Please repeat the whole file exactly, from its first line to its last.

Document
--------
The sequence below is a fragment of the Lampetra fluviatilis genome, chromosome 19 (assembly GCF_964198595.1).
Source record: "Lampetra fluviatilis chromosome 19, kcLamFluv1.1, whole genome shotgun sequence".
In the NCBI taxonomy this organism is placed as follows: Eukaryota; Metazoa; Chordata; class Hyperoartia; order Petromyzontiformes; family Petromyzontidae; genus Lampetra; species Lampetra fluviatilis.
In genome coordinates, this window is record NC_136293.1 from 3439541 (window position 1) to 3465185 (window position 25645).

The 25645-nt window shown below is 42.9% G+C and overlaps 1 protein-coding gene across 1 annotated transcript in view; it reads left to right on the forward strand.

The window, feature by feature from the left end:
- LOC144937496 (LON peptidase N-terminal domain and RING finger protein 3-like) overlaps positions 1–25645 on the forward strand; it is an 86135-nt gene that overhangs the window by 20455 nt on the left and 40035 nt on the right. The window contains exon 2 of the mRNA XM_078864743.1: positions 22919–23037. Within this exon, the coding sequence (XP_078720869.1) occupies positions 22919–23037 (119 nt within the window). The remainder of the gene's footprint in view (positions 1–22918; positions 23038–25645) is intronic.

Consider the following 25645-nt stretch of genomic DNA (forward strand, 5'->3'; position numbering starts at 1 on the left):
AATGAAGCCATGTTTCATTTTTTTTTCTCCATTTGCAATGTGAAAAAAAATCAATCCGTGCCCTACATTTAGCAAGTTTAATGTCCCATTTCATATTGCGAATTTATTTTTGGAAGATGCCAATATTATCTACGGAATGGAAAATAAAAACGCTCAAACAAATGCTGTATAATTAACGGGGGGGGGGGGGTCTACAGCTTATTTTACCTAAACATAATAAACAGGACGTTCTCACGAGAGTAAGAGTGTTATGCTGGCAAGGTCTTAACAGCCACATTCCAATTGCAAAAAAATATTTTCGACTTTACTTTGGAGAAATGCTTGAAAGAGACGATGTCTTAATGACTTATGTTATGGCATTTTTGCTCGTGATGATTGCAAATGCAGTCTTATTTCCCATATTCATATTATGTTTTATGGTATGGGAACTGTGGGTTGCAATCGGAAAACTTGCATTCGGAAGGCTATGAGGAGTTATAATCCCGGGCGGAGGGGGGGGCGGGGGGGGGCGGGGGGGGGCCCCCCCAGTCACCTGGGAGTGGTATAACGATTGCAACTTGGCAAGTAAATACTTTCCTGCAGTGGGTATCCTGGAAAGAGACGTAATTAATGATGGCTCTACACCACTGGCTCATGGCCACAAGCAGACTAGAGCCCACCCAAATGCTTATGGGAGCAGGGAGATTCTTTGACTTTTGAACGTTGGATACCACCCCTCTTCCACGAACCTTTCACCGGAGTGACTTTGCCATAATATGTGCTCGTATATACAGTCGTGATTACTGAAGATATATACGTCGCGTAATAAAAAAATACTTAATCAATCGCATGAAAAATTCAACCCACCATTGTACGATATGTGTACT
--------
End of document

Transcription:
The sequence below is a fragment of the Lampetra fluviatilis genome, chromosome 19 (assembly GCF_964198595.1).
Source record: "Lampetra fluviatilis chromosome 19, kcLamFluv1.1, whole genome shotgun sequence".
In the NCBI taxonomy this organism is placed as follows: Eukaryota; Metazoa; Chordata; class Hyperoartia; order Petromyzontiformes; family Petromyzontidae; genus Lampetra; species Lampetra fluviatilis.
In genome coordinates, this window is record NC_136293.1 from 3439541 (window position 1) to 3465185 (window position 25645).

The 25645-nt window shown below is 42.9% G+C and overlaps 1 protein-coding gene across 1 annotated transcript in view; it reads left to right on the forward strand.

The window, feature by feature from the left end:
- LOC144937496 (LON peptidase N-terminal domain and RING finger protein 3-like) overlaps positions 1–25645 on the forward strand; it is an 86135-nt gene that overhangs the window by 20455 nt on the left and 40035 nt on the right. The window contains exon 2 of the mRNA XM_078864743.1: positions 22919–23037. Within this exon, the coding sequence (XP_078720869.1) occupies positions 22919–23037 (119 nt within the window). The remainder of the gene's footprint in view (positions 1–22918; positions 23038–25645) is intronic.

Consider the following 25645-nt stretch of genomic DNA (forward strand, 5'->3'; position numbering starts at 1 on the left):
AATGAAGCCATGTTTCATTTTTTTTTCTCCATTTGCAATGTGAAAAAAAATCAATCCGTGCCCTACATTTAGCAAGTTTAATGTCCCATTTCATATTGCGAATTTATTTTTGGAAGATGCCAATATTATCTACGGAATGGAAAATAAAAACGCTCAAACAAATGCTGTATAATTAACGGGGGGGGGGGGGTCTACAGCTTATTTTACCTAAACATAATAAACAGGACGTTCTCACGAGAGTAAGAGTGTTATGCTGGCAAGGTCTTAACAGCCACATTCCAATTGCAAAAAAATATTTTCGACTTTACTTTGGAGAAATGCTTGAAAGAGACGATGTCTTAATGACTTATGTTATGGCATTTTTGCTCGTGATGATTGCAAATGCAGTCTTATTTCCCATATTCATATTATGTTTTATGGTATGGGAACTGTGGGTTGCAATCGGAAAACTTGCATTCGGAAGGCTATGAGGAGTTATAATCCCGGGCGGAGGGGGGGGCGGGGGGGGGCGGGGGGGGGCCCCCCCAGTCACCTGGGAGTGGTATAACGATTGCAACTTGGCAAGTAAATACTTTCCTGCAGTGGGTATCCTGGAAAGAGACGTAATTAATGATGGCTCTACACCACTGGCTCATGGCCACAAGCAGACTAGAGCCCACCCAAATGCTTATGGGAGCAGGGAGATTCTTTGACTTTTGAACGTTGGATACCACCCCTCTTCCACGAACCTTTCACCGGAGTGACTTTGCCATAATATGTGCTCGTATATACAGTCGTGATTACTGAAGATATATACGTCGCGTAATAAAAAAATACTTAATCAATCGCATGAAAAATTCAACCCACCATTGTACGATATGTGTACT